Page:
What Democrats Can Learn From This Week's Wins
SCOTT SIMON, HOST:
Democrats were cheered this week by state and local wins in elections across the country. They were especially happy in the state - excuse me - commonwealth of Virginia - where Democrats were elected governor, attorney general and won 15 more seats in the House of Delegates and may actually be able to challenge Republicans for control there. Winning state legislative seats is the focus of a newly formed progressive superPAC. It's called Forward Majority. And in Virginia, they helped Democrats win in districts that were thought to be unwinnable. The co-founder is David Cohen, a former Obama campaign staffer who joins us now from New York. Thanks so much for being with us.
DAVID COHEN: It's my pleasure.
SIMON: As you read it, Mr. Cohen - and you've got a right to boast this week - even at the local level, was this all a vote against the Trump brand of the Republican Party?
COHEN: I think, absolutely, that was a key component of it. But at the same time, one of the things that I've seen over and over again on races is that campaigns just don't win themselves. It takes building a grass-roots organization locally, and then it takes real effort to get your message out. So for a lot of the races that we were working in, what we saw was a Republican incumbent who was certainly tied to Trump and to Trump policies. And it was about making sure that we were disseminating that information so that people really understood the connection between those two things - how national policy and Trump in the White House affects their lives in their local district.
SIMON: But you can do that in a local district? I mean, we might understand it in the Senate or gubernatorial race. But how do you do it in a local legislative race?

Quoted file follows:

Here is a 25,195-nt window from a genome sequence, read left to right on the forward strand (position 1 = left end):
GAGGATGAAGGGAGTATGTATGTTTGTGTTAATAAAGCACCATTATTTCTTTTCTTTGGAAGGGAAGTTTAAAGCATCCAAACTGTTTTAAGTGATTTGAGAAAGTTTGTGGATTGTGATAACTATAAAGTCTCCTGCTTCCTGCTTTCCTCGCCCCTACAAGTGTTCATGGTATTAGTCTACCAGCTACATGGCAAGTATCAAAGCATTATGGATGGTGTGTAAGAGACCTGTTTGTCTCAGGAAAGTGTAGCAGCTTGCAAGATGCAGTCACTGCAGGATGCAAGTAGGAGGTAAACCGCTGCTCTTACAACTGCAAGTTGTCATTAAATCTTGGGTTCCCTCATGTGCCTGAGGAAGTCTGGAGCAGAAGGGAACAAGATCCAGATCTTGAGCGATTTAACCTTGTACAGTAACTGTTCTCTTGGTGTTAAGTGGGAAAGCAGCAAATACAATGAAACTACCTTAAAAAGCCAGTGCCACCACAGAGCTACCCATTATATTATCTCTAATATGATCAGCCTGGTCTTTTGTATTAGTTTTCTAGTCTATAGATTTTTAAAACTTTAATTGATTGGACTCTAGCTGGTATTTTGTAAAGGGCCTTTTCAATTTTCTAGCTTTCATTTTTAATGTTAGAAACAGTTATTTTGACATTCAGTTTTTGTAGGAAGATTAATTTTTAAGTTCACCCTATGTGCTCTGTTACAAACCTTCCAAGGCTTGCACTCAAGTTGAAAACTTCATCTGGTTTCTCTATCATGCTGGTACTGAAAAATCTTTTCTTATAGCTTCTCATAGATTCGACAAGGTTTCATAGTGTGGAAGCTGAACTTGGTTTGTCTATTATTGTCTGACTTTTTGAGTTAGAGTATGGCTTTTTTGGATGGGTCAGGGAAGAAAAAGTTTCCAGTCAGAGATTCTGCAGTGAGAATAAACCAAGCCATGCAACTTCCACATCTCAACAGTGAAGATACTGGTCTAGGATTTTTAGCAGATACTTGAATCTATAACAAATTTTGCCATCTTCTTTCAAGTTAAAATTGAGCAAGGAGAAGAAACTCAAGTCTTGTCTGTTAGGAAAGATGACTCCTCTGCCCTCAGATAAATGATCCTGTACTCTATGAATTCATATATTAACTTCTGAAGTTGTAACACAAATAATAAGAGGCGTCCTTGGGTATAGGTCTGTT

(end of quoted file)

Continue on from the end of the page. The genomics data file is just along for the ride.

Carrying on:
COHEN: Well, you know, in a lot of these districts the real area of focus was on health care. And many of these legislators had been in office without a challenger for maybe a decade. And so, you know, they had voted repeatedly against expanding Medicaid under the ACA. And they had come out in support of Trumpcare. And, you know, our job as we saw it was to hold them accountable for those votes and really shine a light on how they had voted and the policies they'd introduced and then how those policies would impact that local community in particular.
SIMON: Despite the big wins this week, a CNN poll shows that only 37 percent of Americans have a favorable view of the Democratic Party. That's the lowest mark in 25 years. We'll note the Republicans are even lower, but that 37 percent has to be discouraging, doesn't it?
COHEN: I guess so. But at the same time, one of the things that is so important to us at Forward Majority is thinking about state legislatures as an opportunity to rebuild the bench of the party that's really been decimated in recent years. We've lost nearly a thousand state legislative seats in the last decade or so. And when you lose that many seats, what you're losing is people who are really connected with their local community who are the local face of the Democratic Party. One of the things that we'll want to do is identify new leadership that can come up from the grass roots and be elected at the local level.
SIMON: Do you cite the fact that Barack Obama, for example, was a state legislator? And so was Abe Lincoln, for that matter.
COHEN: Yeah, for sure. I mean, Barack Obama is a great example in many ways because when he was first in the state legislature in Illinois, you know, he was able to introduce pieces of legislation that really became his calling card when he ran for the U.S. Senate in 2004. And so, you know, that propelled him to that stage in Boston at the Democratic Convention and, in many ways, onto the presidency. And the exciting thing about working in - with the legislative candidates is that the next Democratic leader is out there. They may not be somebody that we've heard of yet, but maybe they just got elected in Virginia this past week.
SIMON: David Cohen of Forward majority, thanks so much for being with us.
COHEN: Thank you.
NPR transcripts are created on a rush deadline by an NPR contractor. This text may not be in its final form and may be updated or revised in the future. Accuracy and availability may vary. The authoritative record of NPR’s programming is the audio record.